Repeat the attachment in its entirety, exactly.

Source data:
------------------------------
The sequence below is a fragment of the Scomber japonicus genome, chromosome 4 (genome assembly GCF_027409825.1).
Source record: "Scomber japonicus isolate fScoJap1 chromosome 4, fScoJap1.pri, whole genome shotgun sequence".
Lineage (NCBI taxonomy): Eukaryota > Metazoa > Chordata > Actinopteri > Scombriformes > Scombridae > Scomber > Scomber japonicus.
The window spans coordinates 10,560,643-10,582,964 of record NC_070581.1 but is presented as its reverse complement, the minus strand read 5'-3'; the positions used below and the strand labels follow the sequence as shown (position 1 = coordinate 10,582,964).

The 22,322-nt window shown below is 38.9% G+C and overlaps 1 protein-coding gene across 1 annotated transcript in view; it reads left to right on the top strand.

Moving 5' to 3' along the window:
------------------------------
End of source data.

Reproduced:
The sequence below is a fragment of the Scomber japonicus genome, chromosome 4 (genome assembly GCF_027409825.1).
Source record: "Scomber japonicus isolate fScoJap1 chromosome 4, fScoJap1.pri, whole genome shotgun sequence".
Lineage (NCBI taxonomy): Eukaryota > Metazoa > Chordata > Actinopteri > Scombriformes > Scombridae > Scomber > Scomber japonicus.
The window spans coordinates 10,560,643-10,582,964 of record NC_070581.1 but is presented as its reverse complement, the minus strand read 5'-3'; the positions used below and the strand labels follow the sequence as shown (position 1 = coordinate 10,582,964).

The 22,322-nt window shown below is 38.9% G+C and overlaps 1 protein-coding gene across 1 annotated transcript in view; it reads left to right on the top strand.

Moving 5' to 3' along the window: